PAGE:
A small screen simply isn’t good enough for 2001: A Space Odyssey, which features more spectacular imagery of space and special effects than dialogue. This 1968 science fiction classic, which was released during the height of the space race between the United States and the Soviet Union, depicted exploration of the unknown and prophetically demonstrated how computers were primed to control daily human activity. As part of the See It Big! Science Fiction Part Two series, the Museum of the Moving Image will show a rare 70mm version of this mysterious Stanley Kubrick masterpiece six times in early July.
He was the first film critic to win a Pulitzer Prize. His movie reviews were syndicated to more than 200 newspapers around the world, and he published more than 20 books before dying in 2013 after a very public battle with thyroid cancer. Of course, he’s probably best known for starring in the long-running TV show At the Movies with Gene Siskel (above). On Tuesday, June 24th, the Museum of the Moving Image will provide a preview screening of Life Itself, a documentary by Steven James (Hoop Dreams) on Roger Ebert that is based on Ebert’s bestselling memoir of the same name. Ebert’s widow, Chaz Ebert (below), will be present, and she will participate in a post-screening discussion with Variety film critic Scott Foundas and filmmaker Ramin Bahrani, whom Ebert once called “the filmmaker of the decade.”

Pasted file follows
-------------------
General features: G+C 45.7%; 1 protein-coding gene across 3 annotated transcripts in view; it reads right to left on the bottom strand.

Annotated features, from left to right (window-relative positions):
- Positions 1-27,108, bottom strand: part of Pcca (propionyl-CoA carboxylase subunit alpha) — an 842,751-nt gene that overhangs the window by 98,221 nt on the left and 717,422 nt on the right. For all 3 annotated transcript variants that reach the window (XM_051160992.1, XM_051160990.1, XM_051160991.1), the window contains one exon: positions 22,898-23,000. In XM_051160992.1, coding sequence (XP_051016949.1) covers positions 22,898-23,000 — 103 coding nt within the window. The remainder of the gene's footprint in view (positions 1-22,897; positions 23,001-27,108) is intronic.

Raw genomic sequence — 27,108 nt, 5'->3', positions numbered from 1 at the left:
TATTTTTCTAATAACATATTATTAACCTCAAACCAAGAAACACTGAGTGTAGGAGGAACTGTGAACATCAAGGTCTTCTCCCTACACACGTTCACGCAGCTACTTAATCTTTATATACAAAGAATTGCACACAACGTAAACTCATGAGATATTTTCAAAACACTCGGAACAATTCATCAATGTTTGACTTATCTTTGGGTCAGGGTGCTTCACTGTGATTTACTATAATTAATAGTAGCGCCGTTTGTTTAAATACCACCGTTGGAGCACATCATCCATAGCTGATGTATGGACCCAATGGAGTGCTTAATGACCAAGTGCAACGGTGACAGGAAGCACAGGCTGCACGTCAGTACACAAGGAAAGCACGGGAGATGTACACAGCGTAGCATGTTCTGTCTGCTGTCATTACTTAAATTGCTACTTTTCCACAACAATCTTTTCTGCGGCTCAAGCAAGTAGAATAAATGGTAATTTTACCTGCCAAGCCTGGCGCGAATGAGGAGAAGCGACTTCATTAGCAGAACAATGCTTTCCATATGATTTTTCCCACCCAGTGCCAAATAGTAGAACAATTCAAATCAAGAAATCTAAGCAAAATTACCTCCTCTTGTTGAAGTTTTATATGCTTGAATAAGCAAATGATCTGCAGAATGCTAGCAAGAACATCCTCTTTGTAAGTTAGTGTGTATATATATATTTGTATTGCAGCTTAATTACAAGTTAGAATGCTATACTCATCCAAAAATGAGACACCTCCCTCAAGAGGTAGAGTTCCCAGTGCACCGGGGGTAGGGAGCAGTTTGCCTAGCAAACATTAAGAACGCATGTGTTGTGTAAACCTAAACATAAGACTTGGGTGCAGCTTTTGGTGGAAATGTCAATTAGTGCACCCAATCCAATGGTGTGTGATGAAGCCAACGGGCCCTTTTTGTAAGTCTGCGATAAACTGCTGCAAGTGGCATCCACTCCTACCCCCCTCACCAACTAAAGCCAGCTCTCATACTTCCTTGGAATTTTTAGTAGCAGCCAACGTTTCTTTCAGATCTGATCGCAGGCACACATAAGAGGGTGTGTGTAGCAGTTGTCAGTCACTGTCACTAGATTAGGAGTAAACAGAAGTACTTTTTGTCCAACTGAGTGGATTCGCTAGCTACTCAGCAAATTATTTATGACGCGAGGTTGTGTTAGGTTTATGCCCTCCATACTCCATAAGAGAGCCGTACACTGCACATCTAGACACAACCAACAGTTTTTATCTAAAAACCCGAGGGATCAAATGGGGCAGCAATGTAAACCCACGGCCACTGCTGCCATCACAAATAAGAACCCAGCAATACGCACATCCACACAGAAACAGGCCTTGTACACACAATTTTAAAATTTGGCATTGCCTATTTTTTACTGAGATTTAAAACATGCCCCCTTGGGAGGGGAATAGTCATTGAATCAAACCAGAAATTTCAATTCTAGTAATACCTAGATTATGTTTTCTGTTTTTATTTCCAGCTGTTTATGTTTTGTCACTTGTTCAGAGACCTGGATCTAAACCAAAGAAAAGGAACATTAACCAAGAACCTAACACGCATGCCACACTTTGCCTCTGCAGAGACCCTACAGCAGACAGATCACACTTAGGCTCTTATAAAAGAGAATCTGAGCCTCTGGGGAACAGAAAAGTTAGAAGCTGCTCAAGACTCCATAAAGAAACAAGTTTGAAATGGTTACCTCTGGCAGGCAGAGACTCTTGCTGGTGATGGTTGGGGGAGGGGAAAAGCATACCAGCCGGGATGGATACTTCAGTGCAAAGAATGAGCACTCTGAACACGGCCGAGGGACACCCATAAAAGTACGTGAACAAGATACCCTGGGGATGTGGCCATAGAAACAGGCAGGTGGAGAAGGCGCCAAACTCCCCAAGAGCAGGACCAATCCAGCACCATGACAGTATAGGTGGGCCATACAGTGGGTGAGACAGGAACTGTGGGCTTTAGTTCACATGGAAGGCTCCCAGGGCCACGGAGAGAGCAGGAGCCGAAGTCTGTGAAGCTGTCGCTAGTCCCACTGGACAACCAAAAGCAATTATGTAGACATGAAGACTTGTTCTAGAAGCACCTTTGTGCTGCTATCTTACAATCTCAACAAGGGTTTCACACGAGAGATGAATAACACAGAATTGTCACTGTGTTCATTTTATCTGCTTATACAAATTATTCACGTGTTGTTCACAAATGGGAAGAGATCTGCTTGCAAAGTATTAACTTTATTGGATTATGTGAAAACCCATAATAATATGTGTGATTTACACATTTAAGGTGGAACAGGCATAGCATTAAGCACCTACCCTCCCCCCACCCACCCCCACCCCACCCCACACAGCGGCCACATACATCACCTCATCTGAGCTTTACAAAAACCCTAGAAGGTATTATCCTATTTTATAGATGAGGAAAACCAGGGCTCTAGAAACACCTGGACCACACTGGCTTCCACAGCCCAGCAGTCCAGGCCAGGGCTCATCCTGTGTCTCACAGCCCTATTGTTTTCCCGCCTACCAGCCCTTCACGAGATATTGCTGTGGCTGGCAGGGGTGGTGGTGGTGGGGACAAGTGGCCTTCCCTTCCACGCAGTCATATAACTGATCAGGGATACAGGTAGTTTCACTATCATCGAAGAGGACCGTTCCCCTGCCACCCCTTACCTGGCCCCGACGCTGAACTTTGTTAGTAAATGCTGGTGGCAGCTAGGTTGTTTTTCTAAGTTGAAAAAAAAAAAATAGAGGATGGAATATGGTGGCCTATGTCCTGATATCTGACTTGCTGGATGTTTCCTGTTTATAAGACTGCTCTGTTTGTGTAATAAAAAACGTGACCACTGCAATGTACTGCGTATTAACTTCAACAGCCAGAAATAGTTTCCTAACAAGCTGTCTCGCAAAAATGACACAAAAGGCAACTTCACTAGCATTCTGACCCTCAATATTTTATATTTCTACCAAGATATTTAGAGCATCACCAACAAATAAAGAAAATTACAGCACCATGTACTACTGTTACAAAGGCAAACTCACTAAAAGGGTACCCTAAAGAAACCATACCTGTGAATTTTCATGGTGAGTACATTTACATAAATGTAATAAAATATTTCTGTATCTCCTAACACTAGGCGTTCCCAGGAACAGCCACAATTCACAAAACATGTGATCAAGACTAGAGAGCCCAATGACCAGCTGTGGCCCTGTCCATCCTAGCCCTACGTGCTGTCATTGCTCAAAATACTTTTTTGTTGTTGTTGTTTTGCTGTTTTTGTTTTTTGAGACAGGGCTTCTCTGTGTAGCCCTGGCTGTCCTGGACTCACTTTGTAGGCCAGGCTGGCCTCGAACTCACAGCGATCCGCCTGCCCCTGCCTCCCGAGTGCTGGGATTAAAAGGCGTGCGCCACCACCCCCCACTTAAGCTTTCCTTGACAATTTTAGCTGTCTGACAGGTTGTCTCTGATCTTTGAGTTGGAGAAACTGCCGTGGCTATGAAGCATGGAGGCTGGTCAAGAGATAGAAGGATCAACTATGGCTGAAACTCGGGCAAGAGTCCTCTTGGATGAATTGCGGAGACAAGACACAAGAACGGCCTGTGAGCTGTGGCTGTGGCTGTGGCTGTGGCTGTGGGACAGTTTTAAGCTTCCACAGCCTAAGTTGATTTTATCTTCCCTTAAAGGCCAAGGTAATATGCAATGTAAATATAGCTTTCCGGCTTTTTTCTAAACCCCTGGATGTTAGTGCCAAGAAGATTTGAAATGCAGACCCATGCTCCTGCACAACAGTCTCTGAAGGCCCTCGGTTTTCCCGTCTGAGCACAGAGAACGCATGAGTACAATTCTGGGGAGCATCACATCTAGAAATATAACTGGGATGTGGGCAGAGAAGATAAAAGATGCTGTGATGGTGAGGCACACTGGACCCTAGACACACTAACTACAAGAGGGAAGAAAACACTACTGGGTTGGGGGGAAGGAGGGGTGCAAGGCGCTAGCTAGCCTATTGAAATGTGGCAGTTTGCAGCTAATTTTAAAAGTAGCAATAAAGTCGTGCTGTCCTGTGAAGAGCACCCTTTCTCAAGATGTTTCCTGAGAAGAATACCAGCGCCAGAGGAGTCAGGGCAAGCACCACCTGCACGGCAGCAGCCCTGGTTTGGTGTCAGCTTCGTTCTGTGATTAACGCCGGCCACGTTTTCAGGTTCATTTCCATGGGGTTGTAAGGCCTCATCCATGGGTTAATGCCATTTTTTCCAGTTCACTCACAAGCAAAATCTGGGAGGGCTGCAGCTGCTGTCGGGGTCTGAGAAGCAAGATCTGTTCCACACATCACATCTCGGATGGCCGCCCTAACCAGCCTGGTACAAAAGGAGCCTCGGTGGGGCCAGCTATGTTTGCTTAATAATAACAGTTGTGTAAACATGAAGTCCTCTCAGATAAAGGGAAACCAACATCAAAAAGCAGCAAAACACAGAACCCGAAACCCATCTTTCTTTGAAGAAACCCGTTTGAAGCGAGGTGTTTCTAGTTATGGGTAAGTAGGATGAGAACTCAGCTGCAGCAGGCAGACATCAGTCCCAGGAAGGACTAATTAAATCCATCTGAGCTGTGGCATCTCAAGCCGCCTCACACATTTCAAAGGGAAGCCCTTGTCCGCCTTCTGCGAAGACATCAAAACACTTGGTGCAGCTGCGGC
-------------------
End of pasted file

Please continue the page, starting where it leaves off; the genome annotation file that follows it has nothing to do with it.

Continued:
Details: Life Itself, Museum of the Moving Image, 36-01 35th Avenue, Astoria/LIC, June 24th, 7 pm, $20.